In the '70s, Erik Buell was an AMA superbike racer. In the '80s, he added Harley-Davidson engineer and Buell Motorcycles founder to his resume. Now, the Buell chairman and chief technical officer is fronting the Thunderbolts rock band and designing a line of guitars. In both fields, he says, it's all about making people feel good.
Question: How does a motorcycle designer end up fronting a rock band?
Answer: I had dropped out of college to play in a band for a few years and realized the error of my ways, and went to night school and got my engineering degree. About seven years ago, I was with some Buell owners in Daytona Beach, [Fla.], and I said, 'I'll sit with you, but let's talk about something other than motorcycles,' and we started talking about music. A few months later, a couple of those guys gave me a guitar, and so I started fooling around with it. There were a couple guys at work with me who were playing and we put the band together. It's been a number of different guys. There's three guys from Buell and one guy who has a machine shop that makes a lot of parts for Harley who's the bass player.
Q: You also sing?
A: Yep. When we're all sitting around playing, it's like, 'Do you want to sing?' It's last man standing. Since I was the weakest musician at the time, they made me the singer.
Q: How would you describe your sound?
A: Recently, we've been doing more rock 'n' roll stuff. It partly comes from getting more confident. The thing that's the most fun of all -- besides playing -- is the crowd reaction, so we keep working more toward things people like to hear and dance to. When they can't stay in their seat, that's when it really feels good. With the motorcycles, I always want to make really cool motorcycles that make people feel good, and with music, I want them to hear music that makes them feel good and reach them emotionally. As I get older, there's a lot of things I want to say that you get a chance to do in music.
Q: The lyrics to "Alive" [an original song of the band's] are about a few motorcyclists who were killed. How did that song come to be?
A: That song I wrote because there were a couple guys who were motorcyclists who were killed in freak accidents, which just happens. And I was thinking about that, and we were talking about it at a Buell owners' group rally, and the people were just celebrating how fun these guys were, how many friends they had, how they put a smile on everybody's face, and it became a big celebration, kind of like an Irish wake, so then I wrote the song about that. It's got a little bit of anger in it, but it's toward the people who are always trying to repress people who just want to enjoy their lives.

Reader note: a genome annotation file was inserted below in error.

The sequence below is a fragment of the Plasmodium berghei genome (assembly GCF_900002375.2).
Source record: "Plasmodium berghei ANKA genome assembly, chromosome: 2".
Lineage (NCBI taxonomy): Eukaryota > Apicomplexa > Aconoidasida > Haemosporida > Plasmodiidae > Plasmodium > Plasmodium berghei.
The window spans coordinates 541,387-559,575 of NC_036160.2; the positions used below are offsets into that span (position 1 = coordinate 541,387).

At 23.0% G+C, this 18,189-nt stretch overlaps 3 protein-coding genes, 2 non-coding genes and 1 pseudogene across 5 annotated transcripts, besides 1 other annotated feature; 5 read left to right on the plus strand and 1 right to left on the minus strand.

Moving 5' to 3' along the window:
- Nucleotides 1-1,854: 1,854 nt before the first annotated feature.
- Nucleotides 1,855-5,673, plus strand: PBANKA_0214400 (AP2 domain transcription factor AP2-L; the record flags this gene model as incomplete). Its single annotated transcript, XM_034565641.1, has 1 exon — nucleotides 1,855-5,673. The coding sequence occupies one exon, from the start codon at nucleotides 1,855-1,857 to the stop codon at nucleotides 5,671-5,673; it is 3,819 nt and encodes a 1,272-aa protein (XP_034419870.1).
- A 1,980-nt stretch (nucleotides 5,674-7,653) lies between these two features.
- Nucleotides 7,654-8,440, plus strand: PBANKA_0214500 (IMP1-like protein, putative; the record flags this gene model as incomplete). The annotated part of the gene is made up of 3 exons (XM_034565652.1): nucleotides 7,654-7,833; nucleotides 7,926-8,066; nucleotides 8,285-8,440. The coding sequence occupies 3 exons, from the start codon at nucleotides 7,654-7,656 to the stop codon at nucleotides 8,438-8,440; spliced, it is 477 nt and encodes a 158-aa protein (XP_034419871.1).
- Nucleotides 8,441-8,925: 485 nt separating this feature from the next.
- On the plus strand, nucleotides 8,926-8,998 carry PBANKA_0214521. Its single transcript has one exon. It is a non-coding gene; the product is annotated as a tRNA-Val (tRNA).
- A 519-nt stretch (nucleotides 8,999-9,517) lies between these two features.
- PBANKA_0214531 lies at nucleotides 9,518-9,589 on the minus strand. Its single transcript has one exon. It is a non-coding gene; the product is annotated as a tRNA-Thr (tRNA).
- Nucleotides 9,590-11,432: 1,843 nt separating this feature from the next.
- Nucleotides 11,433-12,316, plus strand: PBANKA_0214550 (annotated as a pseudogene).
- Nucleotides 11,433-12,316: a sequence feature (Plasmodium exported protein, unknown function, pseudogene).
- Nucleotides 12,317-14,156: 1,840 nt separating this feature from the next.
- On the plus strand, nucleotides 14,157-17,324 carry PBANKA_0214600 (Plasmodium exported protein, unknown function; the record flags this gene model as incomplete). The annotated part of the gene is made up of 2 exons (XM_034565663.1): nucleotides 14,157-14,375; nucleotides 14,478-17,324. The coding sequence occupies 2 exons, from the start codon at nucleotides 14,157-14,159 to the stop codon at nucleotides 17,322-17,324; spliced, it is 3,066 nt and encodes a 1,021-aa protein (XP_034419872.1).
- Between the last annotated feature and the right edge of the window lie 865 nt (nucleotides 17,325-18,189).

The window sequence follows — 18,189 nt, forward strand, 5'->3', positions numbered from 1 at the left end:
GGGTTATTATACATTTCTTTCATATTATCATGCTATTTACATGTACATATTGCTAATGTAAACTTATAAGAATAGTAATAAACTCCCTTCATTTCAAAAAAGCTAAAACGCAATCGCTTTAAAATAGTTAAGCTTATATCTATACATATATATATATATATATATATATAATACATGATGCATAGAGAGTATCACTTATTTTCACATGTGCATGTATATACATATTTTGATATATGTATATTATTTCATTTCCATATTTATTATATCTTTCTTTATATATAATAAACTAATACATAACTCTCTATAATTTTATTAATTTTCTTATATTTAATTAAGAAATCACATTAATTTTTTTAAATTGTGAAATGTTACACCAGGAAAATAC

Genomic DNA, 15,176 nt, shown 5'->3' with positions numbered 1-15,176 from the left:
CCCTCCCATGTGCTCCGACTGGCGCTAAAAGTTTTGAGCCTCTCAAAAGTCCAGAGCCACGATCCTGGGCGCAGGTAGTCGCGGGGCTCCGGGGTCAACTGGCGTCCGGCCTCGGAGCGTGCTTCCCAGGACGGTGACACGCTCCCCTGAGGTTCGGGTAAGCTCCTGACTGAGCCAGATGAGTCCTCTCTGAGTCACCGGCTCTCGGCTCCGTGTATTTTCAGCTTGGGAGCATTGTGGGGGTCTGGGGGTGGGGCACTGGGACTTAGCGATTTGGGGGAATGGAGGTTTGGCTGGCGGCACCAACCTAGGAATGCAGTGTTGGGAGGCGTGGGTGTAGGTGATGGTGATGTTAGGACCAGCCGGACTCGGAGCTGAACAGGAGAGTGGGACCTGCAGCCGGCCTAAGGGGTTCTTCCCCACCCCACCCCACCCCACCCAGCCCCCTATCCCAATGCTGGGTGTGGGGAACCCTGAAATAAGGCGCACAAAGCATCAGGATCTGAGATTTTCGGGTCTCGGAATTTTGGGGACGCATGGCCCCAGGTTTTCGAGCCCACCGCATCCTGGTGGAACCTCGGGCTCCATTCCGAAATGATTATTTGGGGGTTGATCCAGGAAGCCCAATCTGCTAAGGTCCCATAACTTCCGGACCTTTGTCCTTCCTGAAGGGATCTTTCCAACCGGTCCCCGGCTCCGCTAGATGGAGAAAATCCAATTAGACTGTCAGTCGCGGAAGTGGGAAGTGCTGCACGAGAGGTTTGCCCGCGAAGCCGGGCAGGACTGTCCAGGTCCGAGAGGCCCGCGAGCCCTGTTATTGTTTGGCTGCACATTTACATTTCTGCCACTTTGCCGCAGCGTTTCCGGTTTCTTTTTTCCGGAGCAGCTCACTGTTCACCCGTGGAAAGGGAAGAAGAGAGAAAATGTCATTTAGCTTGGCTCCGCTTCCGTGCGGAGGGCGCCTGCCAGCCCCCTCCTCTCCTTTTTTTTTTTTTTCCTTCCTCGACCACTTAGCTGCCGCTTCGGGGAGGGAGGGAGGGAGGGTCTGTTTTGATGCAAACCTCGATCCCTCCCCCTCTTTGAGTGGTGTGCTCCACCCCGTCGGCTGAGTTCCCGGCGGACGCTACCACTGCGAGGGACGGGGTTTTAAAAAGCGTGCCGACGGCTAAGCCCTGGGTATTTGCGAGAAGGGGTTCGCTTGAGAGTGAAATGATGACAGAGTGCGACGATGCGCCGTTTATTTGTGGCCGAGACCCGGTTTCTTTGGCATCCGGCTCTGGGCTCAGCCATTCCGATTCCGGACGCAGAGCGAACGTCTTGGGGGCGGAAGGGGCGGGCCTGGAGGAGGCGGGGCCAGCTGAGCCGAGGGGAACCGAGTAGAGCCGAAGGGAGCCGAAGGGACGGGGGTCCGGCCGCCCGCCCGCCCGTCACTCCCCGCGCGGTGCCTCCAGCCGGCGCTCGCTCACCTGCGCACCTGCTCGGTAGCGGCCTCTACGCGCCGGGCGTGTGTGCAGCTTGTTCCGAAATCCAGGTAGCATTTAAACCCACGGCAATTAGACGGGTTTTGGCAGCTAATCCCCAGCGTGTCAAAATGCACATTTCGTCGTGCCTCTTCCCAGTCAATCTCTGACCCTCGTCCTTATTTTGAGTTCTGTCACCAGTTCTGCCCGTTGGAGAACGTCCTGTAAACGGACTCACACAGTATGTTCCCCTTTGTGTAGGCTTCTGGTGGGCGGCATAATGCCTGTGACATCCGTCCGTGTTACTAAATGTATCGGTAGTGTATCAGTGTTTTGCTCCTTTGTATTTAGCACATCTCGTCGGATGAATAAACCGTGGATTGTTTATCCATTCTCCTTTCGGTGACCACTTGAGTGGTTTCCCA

Q: Why did you name the band the Thunderbolts?
A: It's one of the motorcycle models we're not making anymore. The first one we did with Buell and Harley was a Thunderbolt. The band was doing mostly blues at the time, and we were talking about the Fabulous Thunderbirds and I said, "Maybe we should be the Not Half Bad Thunderbolts."
Q: Now, you have a bunch of bikes called Lightning. What's your obsession with thunder and lightning?
A: They're just very elemental forces. When you ride a lot, when you see a storm, it's not necessarily a bad thing. You see it coming and you can feel the energy in the air and the air feels different. When you're on a motorcycle, you feel all those senses you don't get in a car. . The Pegasus symbol we use for Buell is an old family crest. Pegasus was the winged horse and he was battling using thunderbolts and lightning.
Q: Where do the Thunderbolts play?
A: Milwaukee, Chicago and the Midwest. We play some of the local clubs and at Harley-Davidson dealerships.
Q: How did you start designing guitars?
A: That started a couple years ago. My friend Mike Stone (of Queensryche), he was talking to me and said, 'I love my Buell motorcycle. Why don't you make a guitar?' I said. 'I did build a couple for myself,' but they were kind of crude. He asked me to do a modern Les Paul -- the shape of a Les Paul but modern. I agonized over that. It's got to be more comfortable and get rid of the sharp edges and have a single cutaway like a Les Paul. Guitars are the shape of women.
I was looking for pictures of classic women and I ran across some Vargas pictures on the Internet, and there was one with a woman looking over her shoulder and her body's twisted. I thought that's cool because it's dynamic, it's got that motion, not that classic hourglass shape, so I wound up making this guitar that's twisted a little bit. It's offset, and then I carved the shape of it so it would be comfortable everywhere you touched it. We just had some meetings with a major U.S. guitar company that's going to make it and a new design I just finished.
Q: What are the guitars called?
A: I sound like I have only one name. The one guitar, we started calling the Thunderbolt. Stone calls it the Thunder Paul. It's like a Les Paul, but it's even bigger sounding. The other one, we call it the Interstellar guitar. They're just going to be Erik Buell-Mike Stone signature guitars. It's fun to design stuff like this. It's a chance to clear my mind and get a fresh perspective. I love motorcycles, but it's really fun to do something different.